Attorney Asks Court To Toss Ole Miss Coach Kennedy’s Suit
By Marlen Garcia, USA TODAY
The lawyer for a witness in the misdemeanor assault case against Mississippi men’s basketball coach Andy Kennedy wants a judge to dismiss Kennedy’s defamation suit against his client.
Attorney Philip Taliaferro filed a response to Kennedy’s suit Tuesday in the Hamilton County (Ohio) Court of Common Pleas on behalf of Michael Strother, a valet who told police he saw an incident involving Kennedy and a cab driver in downtown Cincinnati last Thursday. Kennedy has pleaded not guilty on simple assault charges.
The cab driver, Mohamed Moctar Ould Jiddou, also is named in the defamation suit. Kennedy is seeking a judgment in excess of $25,000 from Jiddou and Strother.
Taliaferro said he also sent Kennedy’s lawyer a letter asking him to drop the civil suit. If not, he wants to depose Kennedy within 30 days in Cincinnati, according to a copy of the letter obtained by USA TODAY.
These are the latest developments in a bizarre series of events stemming from the incident. Kennedy was charged with assault for hitting Jiddou. It is also alleged that the coach hurled racial slurs at the cabdriver.
The team’s coordinator of basketball operations, Bill Armstrong, was charged with disorderly conduct.
Kennedy, interim coach at Cincinnati from 2005 to 2006, was out with assistants when the incident occurred in the early morning Thursday, several hours before Ole Miss lost to Louisville in Cincinnati.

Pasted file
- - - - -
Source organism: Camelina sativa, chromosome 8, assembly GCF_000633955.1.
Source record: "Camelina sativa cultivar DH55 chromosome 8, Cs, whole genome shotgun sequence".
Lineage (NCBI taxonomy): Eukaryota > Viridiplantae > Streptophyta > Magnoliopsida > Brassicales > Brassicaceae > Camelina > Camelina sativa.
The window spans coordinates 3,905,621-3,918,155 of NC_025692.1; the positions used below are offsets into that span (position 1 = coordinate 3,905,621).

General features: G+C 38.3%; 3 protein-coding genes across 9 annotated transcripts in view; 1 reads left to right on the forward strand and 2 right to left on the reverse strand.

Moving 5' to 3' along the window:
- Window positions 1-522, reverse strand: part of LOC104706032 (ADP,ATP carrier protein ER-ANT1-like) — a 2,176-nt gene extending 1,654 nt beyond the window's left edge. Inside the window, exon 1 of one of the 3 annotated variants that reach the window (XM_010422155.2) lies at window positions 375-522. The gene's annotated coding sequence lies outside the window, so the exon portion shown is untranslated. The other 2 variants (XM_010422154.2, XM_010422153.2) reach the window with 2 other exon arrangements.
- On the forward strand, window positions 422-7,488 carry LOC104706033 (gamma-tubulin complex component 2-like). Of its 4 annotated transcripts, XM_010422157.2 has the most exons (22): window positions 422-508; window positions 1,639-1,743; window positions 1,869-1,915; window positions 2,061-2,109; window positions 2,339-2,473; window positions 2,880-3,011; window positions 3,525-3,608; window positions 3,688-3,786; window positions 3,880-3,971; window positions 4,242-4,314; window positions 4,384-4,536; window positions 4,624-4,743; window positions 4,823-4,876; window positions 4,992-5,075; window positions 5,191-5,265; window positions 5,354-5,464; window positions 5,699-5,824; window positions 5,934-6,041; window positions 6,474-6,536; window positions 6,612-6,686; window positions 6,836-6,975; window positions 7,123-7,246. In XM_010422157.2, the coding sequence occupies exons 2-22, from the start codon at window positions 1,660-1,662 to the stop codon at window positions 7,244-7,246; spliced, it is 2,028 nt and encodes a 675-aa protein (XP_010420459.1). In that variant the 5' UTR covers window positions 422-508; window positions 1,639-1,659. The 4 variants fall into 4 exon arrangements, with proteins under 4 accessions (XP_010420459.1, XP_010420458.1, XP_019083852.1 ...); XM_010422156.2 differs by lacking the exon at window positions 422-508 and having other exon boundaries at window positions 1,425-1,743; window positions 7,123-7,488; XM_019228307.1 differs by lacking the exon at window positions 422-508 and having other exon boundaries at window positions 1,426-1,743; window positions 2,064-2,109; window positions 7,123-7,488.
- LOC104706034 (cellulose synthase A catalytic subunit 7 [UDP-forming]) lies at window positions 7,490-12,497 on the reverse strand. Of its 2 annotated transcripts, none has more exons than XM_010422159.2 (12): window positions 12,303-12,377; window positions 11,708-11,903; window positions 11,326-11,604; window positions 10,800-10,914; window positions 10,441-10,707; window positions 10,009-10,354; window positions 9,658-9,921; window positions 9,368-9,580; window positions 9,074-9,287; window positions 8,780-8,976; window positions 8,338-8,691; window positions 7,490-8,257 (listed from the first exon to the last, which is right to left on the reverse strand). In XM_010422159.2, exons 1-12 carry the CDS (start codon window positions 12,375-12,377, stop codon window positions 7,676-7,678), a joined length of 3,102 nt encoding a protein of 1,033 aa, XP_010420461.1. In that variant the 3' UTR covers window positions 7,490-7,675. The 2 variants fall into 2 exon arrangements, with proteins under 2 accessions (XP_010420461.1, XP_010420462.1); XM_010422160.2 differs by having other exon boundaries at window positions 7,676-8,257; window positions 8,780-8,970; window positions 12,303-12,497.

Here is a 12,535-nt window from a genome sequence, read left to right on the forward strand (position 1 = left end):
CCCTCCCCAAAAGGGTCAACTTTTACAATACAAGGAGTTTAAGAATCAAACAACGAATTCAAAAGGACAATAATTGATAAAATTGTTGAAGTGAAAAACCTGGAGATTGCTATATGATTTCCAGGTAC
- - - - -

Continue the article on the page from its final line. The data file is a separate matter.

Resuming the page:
Kennedy has continued coaching, getting a vote of confidence from athletics director Pete Boone.
The coach has said he filed the civil suit against Jiddou and Strother to keep his credibility from being ruined. In the defamation suit, Kennedy alleges he and some assistant coaches heard a racial slur about African Americans in a conversation Jiddou was having with another cabdriver and only a verbal exchange between the parties ensued.
Reached Tuesday evening, Kennedy’s lawyer, Richard Katz, said he had not seen Taliaferro’s response but has no intention of dropping the case. “We haven’t changed our position on anything,” Katz said.
Strother’s lawyer said his client will not be deterred from testifying against Kennedy. “Some witnesses might be so afraid that they would back down,” Taliaferro said. “He will be like the old baseball umpire who calls them as he sees them.”
Strother appeared with Taliaferro outside the courthouse Tuesday. “I was just trying to step forward and do the right thing, and it’s all blown up in my face,” said Strother, according to The Cincinnati Enquirer.